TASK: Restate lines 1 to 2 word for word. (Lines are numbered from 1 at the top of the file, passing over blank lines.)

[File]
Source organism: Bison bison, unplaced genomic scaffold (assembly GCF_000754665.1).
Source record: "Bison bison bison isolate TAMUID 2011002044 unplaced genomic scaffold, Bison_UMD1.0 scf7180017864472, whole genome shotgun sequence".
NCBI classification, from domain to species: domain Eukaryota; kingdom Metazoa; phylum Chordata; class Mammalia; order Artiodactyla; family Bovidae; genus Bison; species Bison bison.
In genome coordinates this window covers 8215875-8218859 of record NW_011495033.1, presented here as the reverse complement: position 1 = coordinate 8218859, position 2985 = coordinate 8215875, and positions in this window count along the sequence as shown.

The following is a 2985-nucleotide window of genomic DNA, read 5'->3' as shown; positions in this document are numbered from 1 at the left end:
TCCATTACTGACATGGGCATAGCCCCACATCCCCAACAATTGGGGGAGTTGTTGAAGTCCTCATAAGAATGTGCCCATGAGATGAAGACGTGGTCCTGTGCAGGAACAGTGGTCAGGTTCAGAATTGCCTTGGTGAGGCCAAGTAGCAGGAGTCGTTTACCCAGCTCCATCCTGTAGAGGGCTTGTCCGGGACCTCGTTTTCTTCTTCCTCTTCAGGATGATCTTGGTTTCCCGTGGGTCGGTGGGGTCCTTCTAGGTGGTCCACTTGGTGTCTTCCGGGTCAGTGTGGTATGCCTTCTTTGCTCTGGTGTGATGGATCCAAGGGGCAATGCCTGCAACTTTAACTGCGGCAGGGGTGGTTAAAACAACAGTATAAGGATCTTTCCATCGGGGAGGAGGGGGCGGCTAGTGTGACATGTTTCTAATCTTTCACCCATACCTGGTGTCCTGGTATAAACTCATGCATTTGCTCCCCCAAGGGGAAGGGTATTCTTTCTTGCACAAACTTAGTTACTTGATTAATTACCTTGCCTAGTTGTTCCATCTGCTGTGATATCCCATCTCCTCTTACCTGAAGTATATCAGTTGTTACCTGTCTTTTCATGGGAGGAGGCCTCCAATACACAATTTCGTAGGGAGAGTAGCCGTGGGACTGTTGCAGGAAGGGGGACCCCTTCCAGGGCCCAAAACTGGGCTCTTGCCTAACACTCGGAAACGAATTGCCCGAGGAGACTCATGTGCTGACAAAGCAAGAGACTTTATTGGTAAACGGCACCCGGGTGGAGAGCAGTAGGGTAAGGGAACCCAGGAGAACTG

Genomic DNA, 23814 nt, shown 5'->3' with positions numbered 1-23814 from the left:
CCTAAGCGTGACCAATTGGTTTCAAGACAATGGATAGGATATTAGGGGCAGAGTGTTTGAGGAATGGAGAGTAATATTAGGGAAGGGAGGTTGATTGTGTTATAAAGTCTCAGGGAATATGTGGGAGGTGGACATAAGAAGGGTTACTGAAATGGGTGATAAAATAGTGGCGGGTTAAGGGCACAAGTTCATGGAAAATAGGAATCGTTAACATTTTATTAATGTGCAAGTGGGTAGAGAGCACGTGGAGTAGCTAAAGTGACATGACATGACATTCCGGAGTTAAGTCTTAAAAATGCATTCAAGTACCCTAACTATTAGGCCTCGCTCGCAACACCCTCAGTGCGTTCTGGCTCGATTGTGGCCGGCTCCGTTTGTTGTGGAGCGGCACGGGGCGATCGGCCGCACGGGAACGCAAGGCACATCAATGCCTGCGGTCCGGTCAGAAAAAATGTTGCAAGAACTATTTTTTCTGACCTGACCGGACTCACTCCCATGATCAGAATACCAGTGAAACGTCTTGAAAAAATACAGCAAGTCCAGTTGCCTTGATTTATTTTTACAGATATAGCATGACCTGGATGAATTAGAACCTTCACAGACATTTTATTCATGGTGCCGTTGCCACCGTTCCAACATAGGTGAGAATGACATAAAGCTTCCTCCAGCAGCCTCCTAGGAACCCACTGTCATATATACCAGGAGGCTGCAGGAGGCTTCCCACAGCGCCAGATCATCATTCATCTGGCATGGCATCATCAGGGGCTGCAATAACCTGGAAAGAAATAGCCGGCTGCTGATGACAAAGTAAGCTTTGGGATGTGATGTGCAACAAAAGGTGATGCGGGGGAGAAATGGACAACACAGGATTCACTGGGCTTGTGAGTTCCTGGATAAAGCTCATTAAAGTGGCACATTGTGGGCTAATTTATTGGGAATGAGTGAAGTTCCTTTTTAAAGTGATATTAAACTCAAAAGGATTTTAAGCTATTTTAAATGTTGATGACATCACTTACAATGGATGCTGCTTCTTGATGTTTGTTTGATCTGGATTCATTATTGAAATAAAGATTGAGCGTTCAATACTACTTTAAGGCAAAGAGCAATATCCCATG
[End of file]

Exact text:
Source organism: Bison bison, unplaced genomic scaffold (assembly GCF_000754665.1).
Source record: "Bison bison bison isolate TAMUID 2011002044 unplaced genomic scaffold, Bison_UMD1.0 scf7180017864472, whole genome shotgun sequence".